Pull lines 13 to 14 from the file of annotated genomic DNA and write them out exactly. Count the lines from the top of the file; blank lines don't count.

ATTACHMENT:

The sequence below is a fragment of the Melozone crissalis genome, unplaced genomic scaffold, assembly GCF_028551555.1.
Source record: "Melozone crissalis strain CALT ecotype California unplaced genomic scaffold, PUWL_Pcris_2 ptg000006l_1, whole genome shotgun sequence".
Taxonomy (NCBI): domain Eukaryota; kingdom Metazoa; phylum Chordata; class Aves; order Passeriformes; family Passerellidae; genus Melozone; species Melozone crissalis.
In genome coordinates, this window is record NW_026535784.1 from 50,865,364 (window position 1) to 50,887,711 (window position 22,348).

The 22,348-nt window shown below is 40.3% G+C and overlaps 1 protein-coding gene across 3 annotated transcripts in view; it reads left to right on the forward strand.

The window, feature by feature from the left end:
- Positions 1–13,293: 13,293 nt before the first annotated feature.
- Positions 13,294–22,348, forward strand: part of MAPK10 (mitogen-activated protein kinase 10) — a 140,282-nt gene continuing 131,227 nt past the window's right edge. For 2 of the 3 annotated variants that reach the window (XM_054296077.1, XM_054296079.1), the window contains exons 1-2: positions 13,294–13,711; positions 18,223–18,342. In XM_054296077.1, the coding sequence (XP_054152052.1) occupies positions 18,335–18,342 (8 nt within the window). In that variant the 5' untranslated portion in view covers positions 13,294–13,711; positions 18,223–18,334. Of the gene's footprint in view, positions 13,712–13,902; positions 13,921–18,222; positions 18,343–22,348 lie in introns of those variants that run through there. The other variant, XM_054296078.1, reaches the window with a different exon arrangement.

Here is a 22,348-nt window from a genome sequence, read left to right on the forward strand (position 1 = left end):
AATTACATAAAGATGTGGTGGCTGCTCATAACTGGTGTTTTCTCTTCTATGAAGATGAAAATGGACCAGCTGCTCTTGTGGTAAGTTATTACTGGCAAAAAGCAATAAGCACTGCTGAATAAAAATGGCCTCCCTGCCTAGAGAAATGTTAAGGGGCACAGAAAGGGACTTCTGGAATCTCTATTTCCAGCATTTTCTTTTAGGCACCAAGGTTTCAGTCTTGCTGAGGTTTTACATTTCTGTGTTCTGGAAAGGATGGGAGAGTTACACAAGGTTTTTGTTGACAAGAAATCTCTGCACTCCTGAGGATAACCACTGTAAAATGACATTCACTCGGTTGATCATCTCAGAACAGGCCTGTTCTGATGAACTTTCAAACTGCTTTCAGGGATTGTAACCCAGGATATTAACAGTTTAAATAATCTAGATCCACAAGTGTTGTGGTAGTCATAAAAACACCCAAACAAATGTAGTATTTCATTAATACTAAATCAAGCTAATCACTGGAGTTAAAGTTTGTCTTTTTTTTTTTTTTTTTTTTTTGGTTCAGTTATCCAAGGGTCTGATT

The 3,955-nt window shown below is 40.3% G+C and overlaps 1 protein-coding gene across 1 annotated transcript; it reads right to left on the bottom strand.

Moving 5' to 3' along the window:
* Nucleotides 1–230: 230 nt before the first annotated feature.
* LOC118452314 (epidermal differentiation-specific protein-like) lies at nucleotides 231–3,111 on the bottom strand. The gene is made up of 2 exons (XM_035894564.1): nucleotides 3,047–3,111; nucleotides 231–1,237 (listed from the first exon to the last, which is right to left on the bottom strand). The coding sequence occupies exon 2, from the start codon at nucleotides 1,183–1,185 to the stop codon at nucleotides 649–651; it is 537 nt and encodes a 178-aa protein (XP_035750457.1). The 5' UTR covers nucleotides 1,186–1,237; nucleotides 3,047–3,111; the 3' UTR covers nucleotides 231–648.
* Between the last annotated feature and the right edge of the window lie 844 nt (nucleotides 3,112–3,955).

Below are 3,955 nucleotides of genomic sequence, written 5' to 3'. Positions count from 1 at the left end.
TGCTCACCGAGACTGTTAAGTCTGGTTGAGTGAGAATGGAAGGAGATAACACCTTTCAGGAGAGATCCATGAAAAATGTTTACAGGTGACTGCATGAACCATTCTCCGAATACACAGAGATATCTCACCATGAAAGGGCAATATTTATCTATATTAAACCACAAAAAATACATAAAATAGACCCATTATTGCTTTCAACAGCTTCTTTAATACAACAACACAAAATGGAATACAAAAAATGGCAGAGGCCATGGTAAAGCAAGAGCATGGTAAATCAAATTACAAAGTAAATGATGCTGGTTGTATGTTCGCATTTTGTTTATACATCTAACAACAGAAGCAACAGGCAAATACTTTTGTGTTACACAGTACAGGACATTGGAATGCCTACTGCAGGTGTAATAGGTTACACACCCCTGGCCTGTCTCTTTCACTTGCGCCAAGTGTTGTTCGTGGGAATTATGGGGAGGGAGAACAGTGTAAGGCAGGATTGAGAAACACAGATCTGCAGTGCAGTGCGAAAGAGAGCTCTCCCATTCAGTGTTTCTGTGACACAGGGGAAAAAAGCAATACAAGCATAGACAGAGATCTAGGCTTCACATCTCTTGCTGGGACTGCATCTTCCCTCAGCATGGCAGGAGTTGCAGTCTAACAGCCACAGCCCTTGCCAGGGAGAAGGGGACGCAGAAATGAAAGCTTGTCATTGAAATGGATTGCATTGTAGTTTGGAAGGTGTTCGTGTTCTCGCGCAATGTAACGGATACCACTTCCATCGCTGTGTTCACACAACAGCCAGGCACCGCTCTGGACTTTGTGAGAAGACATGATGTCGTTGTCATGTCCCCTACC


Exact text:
* Nucleotides 1–230: 230 nt before the first annotated feature.
* LOC118452314 (epidermal differentiation-specific protein-like) lies at nucleotides 231–3,111 on the bottom strand. The gene is made up of 2 exons (XM_035894564.1): nucleotides 3,047–3,111; nucleotides 231–1,237 (listed from the first exon to the last, which is right to left on the bottom strand). The coding sequence occupies exon 2, from the start codon at nucleotides 1,183–1,185 to the stop codon at nucleotides 649–651; it is 537 nt and encodes a 178-aa protein (XP_035750457.1). The 5' UTR covers nucleotides 1,186–1,237; nucleotides 3,047–3,111; the 3' UTR covers nucleotides 231–648.